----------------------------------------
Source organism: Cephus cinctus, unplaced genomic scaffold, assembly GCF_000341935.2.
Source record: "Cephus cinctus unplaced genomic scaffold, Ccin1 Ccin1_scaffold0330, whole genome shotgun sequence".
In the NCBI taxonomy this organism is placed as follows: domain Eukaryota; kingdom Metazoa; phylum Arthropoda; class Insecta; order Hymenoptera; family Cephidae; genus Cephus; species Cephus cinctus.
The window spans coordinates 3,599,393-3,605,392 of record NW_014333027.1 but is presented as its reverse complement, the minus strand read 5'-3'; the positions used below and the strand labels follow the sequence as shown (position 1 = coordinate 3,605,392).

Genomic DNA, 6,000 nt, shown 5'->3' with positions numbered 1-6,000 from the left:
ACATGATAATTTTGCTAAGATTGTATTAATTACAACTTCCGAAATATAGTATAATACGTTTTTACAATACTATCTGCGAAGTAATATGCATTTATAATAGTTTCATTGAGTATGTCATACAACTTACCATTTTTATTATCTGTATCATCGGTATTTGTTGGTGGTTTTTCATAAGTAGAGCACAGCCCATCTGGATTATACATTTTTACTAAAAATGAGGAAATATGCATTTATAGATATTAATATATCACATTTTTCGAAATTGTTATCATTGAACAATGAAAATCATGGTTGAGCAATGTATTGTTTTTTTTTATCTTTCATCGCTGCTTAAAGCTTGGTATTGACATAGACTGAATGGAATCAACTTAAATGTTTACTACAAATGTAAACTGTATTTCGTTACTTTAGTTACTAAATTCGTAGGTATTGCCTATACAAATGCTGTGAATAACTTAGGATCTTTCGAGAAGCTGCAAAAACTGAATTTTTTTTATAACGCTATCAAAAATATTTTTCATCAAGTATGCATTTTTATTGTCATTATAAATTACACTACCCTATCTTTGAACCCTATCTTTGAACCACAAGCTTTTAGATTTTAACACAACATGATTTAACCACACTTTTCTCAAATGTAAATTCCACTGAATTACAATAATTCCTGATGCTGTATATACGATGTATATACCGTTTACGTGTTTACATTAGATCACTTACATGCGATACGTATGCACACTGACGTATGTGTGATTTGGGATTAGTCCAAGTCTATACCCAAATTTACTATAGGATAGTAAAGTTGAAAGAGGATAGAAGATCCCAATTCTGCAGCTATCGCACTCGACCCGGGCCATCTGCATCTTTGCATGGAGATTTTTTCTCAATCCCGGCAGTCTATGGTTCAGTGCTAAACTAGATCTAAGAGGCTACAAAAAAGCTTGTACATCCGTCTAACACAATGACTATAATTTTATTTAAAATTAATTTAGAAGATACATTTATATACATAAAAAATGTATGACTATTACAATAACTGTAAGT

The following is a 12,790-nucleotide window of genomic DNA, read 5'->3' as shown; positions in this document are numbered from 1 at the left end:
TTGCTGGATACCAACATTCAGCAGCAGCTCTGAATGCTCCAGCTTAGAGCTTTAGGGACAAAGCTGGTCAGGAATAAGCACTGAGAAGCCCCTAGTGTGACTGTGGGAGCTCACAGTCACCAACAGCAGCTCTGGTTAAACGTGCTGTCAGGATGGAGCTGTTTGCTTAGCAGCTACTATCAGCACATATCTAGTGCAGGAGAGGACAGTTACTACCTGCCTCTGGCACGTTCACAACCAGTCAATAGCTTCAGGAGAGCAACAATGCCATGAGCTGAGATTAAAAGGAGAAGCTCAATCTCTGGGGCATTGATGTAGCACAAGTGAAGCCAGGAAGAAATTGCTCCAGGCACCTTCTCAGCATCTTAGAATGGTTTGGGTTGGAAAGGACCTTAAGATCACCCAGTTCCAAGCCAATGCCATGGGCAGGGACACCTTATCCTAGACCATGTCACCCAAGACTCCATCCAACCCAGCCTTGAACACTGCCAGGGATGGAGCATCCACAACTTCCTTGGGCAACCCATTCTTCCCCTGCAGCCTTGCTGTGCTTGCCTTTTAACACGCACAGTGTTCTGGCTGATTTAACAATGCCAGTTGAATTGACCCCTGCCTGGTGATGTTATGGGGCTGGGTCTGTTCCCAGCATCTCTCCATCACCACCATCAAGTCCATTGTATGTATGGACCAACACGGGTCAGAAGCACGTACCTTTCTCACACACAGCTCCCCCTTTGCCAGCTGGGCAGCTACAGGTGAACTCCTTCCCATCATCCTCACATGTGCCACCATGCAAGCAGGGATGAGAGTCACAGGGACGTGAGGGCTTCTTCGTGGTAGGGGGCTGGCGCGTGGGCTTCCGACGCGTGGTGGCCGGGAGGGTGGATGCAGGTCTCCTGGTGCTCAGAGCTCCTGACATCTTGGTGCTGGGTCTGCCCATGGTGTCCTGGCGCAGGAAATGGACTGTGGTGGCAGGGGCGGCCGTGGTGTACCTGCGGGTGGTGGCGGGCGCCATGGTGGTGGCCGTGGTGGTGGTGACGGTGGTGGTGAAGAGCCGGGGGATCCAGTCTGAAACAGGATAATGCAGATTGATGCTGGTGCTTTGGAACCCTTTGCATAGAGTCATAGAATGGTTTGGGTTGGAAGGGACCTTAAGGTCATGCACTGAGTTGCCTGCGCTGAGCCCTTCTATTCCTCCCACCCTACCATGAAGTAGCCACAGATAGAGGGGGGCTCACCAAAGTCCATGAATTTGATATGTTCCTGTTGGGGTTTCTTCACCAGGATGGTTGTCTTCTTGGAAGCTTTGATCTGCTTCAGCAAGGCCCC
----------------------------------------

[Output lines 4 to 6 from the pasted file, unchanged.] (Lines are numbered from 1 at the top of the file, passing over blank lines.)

The window spans coordinates 3,599,393-3,605,392 of record NW_014333027.1 but is presented as its reverse complement, the minus strand read 5'-3'; the positions used below and the strand labels follow the sequence as shown (position 1 = coordinate 3,605,392).

Genomic DNA, 6,000 nt, shown 5'->3' with positions numbered 1-6,000 from the left:
ACATGATAATTTTGCTAAGATTGTATTAATTACAACTTCCGAAATATAGTATAATACGTTTTTACAATACTATCTGCGAAGTAATATGCATTTATAATAGTTTCATTGAGTATGTCATACAACTTACCATTTTTATTATCTGTATCATCGGTATTTGTTGGTGGTTTTTCATAAGTAGAGCACAGCCCATCTGGATTATACATTTTTACTAAAAATGAGGAAATATGCATTTATAGATATTAATATATCACATTTTTCGAAATTGTTATCATTGAACAATGAAAATCATGGTTGAGCAATGTATTGTTTTTTTTTATCTTTCATCGCTGCTTAAAGCTTGGTATTGACATAGACTGAATGGAATCAACTTAAATGTTTACTACAAATGTAAACTGTATTTCGTTACTTTAGTTACTAAATTCGTAGGTATTGCCTATACAAATGCTGTGAATAACTTAGGATCTTTCGAGAAGCTGCAAAAACTGAATTTTTTTTATAACGCTATCAAAAATATTTTTCATCAAGTATGCATTTTTATTGTCATTATAAATTACACTACCCTATCTTTGAACCCTATCTTTGAACCACAAGCTTTTAGATTTTAACACAACATGATTTAACCACACTTTTCTCAAATGTAAATTCCACTGAATTACAATAATTCCTGATGCTGTATATACGATGTATATACCGTTTACGTGTTTACATTAGATCACTTACATGCGATACGTATGCACACTGACGTATGTGTGATTTGGGATTAGTCCAAGTCTATACCCAAATTTACTATAGGATAGTAAAGTTGAAAGAGGATAGAAGATCCCAATTCTGCAGCTATCGCACTCGACCCGGGCCATCTGCATCTTTGCATGGAGATTTTTTCTCAATCCCGGCAGTCTATGGTTCAGTGCTAAACTAGATCTAAGAGGCTACAAAAAAGCTTGTACATCCGTCTAACACAATGACTATAATTTTATTTAAAATTAATTTAGAAGATACATTTATATACATAAAAAATGTATGACTATTACAATAACTGTAAGT